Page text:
Other GOP prizes that the Democrats have eyes for include North Carolina (which had its own share of mail ballot funny business ) and Georgia. The latter will be fascinating to watch as the incumbent governor Brian Kemp has transformed it into a state-of-the-art laboratory for voter suppression . As we saw in the 2018 gubernatorial race, Georgia can make hundreds of thousands of Democrat-leaning Black votes vanish thanks to some truly malicious voter registration laws. A Biden victory here would be extraordinary – he is within a point or two of the president. But don't hold your breath.

Supreme confidence

In the eventuality of a fair Trump victory you'll be within your rights to demand a blood tribute from the pollsters. But the word 'fair' carries a lot of weight in that sentence. Of the few paths that lead Trump back to Pennsylvania Avenue, most involve extraordinary interference. The first of these paths would be by nullifying the turnout. That's what killed the Clinton campaign in 2016. Trump won the election with fewer Republican votes than Mitt Romney had lost with just four years earlier. America's 2020 election is shaping up to have the highest turnout in recent decades. At time of writing, more than 84 million Americans had already cast their votes . There is an argument that those who would vote on election day are simply getting in early to mitigate the risks of contracting coronavirus (cases are rising in 48 states). But this doesn't hold up. Some counties in swing states have already recorded more mail ballots this cycle than the total votes cast in 2016. And so, American psephologists expect a historic mobilisation of voters, and for those extra voters to pass judgment on the current president's non-existent coronavirus plan.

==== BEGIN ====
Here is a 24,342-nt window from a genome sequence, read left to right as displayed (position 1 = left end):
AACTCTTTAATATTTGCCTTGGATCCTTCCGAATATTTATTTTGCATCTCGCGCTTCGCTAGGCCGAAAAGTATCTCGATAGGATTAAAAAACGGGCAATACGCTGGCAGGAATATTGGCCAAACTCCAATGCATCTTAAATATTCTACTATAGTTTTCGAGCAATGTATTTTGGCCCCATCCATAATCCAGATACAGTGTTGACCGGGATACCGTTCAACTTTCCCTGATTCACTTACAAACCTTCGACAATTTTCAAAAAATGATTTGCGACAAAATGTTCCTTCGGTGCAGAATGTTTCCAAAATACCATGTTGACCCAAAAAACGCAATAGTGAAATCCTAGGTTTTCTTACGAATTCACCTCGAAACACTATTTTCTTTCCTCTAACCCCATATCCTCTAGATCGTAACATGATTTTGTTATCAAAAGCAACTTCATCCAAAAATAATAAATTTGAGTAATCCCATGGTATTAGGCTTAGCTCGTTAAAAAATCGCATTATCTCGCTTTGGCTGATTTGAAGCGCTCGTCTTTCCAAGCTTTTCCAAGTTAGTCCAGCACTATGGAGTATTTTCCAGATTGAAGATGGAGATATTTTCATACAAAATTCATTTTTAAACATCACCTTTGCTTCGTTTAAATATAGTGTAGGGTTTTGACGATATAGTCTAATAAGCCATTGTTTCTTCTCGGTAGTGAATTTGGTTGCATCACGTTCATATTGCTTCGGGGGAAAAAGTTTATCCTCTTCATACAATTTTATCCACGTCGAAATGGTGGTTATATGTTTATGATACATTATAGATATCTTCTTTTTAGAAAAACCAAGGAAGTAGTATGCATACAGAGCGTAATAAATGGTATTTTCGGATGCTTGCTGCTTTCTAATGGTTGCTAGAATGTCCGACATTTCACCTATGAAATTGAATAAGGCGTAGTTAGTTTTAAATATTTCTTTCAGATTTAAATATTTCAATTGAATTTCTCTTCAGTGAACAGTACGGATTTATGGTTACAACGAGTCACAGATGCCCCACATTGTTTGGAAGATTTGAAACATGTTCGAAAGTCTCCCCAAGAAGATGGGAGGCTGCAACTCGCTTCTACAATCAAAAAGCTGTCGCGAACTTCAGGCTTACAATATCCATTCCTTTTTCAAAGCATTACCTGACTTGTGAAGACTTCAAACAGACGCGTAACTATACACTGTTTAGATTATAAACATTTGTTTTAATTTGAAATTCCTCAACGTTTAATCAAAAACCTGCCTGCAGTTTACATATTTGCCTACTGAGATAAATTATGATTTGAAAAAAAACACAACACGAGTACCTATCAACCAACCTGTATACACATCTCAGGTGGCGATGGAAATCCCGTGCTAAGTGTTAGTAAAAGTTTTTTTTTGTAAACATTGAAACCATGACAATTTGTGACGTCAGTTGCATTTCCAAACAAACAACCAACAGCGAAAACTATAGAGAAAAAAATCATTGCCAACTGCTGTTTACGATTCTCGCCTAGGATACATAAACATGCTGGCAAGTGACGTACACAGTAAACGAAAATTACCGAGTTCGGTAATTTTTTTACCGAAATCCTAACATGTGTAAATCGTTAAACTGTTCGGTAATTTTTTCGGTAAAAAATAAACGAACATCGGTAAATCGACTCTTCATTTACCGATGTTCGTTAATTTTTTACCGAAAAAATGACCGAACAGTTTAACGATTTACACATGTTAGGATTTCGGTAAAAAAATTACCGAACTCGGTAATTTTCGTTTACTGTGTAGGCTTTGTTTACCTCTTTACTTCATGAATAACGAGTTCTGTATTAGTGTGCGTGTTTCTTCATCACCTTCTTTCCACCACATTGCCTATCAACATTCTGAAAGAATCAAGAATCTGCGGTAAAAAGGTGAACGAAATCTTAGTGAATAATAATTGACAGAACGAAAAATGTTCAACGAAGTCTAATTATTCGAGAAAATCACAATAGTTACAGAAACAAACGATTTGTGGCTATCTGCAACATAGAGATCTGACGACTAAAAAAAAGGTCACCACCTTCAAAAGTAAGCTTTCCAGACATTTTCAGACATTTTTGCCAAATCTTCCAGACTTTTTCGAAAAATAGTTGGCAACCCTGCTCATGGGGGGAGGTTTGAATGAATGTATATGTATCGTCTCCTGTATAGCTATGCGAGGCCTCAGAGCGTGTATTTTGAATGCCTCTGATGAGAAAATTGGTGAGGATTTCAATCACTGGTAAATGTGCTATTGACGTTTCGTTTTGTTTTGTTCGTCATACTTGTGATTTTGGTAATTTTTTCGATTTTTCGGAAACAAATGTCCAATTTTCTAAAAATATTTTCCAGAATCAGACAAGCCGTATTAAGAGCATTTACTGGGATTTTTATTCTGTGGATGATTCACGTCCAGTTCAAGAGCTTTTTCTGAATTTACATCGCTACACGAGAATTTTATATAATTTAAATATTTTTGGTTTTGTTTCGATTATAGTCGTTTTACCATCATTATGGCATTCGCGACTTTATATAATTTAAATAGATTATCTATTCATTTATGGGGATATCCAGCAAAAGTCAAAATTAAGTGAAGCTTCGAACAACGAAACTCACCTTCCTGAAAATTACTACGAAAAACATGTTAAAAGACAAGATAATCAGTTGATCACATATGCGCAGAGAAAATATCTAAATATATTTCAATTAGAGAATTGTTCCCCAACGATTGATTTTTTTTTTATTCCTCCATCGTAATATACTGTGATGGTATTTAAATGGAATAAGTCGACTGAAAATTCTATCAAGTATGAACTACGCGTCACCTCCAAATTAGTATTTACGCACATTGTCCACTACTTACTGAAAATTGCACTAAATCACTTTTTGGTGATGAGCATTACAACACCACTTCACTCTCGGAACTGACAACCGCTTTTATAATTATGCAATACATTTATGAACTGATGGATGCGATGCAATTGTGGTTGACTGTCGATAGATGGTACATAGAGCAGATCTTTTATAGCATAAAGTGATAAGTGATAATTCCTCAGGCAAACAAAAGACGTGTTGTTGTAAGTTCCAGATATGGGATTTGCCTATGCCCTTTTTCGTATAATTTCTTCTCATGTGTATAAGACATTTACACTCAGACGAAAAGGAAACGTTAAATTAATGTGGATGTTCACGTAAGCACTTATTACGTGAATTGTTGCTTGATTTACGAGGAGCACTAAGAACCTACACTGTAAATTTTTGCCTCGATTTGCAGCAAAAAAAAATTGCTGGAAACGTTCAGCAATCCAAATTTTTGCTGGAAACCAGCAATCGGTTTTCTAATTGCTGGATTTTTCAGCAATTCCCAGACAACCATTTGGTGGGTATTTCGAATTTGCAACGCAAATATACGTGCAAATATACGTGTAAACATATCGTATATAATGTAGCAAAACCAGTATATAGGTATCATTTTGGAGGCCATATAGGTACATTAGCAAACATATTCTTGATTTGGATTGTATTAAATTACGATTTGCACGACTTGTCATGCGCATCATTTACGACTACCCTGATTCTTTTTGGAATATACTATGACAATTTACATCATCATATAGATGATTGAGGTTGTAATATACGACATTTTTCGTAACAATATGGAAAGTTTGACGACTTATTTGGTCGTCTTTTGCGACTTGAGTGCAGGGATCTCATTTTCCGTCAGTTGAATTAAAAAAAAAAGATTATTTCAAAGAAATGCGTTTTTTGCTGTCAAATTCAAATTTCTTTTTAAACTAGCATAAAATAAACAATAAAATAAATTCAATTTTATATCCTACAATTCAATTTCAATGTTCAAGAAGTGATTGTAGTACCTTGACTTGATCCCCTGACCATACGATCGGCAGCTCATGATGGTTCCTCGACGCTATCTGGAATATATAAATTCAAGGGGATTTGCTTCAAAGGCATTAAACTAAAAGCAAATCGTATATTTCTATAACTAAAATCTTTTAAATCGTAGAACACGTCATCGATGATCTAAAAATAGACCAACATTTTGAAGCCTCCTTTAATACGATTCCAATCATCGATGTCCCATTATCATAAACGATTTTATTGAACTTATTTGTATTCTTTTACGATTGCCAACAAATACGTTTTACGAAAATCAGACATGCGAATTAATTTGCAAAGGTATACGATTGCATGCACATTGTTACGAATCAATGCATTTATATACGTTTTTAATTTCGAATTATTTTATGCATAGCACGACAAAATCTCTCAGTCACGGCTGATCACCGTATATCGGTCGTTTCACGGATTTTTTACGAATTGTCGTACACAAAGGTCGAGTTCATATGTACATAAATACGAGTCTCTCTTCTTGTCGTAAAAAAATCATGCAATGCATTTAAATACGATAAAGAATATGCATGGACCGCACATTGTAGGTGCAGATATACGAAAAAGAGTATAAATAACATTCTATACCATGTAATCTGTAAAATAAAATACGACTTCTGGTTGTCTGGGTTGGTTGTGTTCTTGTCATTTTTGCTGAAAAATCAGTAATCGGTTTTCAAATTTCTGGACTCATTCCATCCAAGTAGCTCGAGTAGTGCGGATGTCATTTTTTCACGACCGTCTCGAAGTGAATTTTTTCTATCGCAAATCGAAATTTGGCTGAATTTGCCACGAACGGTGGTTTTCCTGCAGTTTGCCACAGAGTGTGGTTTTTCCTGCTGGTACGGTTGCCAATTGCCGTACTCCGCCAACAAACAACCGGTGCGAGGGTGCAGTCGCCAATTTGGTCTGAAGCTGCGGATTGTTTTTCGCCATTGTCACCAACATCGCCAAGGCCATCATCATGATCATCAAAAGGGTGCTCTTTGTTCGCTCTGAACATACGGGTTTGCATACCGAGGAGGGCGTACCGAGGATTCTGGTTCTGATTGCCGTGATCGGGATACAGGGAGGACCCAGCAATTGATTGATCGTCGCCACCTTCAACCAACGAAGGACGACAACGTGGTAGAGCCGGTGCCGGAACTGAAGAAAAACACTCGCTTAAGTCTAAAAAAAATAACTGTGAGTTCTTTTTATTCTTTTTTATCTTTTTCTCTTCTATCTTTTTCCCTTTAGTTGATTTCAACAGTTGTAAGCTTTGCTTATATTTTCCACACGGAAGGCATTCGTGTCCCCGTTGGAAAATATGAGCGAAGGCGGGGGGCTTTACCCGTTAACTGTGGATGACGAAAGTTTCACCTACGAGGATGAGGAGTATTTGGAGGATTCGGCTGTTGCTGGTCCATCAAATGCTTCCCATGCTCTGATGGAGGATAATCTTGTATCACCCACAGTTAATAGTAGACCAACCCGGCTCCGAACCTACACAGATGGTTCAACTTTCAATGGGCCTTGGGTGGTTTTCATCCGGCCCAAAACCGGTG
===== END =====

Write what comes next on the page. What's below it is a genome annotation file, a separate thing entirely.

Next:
So Trump's best bet is to ensure those votes aren't counted. Thanks to the wonders of America's federalist system, every state has its own procedures for receiving, tallying, and recounting mail ballots. Some states count them on election day, while others won't open them for several days afterwards. And each state has a unique dynamic between electoral authority and statehouse, and disparate sets of laws that govern their interactions. Luckily for the Republicans, they hold the statehouses in a number of crucial swing states. Wisconsin is an exemplar of this: their GOP government has fought tooth and nail to narrow the window for mail ballots. An earlier federal court ruling held that Wisconsin election officials could continue counting mail ballots that were postmarked November 3 as long as they were received before November 9. This was challenged in the Supreme Court, which on Monday threw out the ruling (5-3) and declared invalid any mail ballot that arrived after election day. Wisconsin Democrats have spent the week frantically chasing down the 300,000 mail ballots that had been sent but not returned.

A similar case from Pennsylvania Republicans fell over in the Supreme Court on Wednesday, but the door was left wide open for a post-election challenge . This is where things become truly chaotic. It has long been the tradition that Americans wake up to a clear result the morning after Election Day. Many races are called between midnight and dawn. This will not be the case in 2020, and it's those crucial days afterward that hold the key for an unlikely Republican win. Supreme Court Justice Brett Kavanaugh reaffirmed the ballot deadlines "to avoid the chaos and suspicions of impropriety that can ensue if thousands of absentee ballots flow in after Election Day and potentially flip the results of an election". Here we see a dubious legal argument that reifies the perception of a result while dispelling the reality of a result. It was rebutted by Justice Kagan, though her dissent will be nothing more than a footnote of history if a conservative-majority court enforces what Kavanaugh described as the need to "definitively announce the results of the election on election night, or as soon as possible thereafter".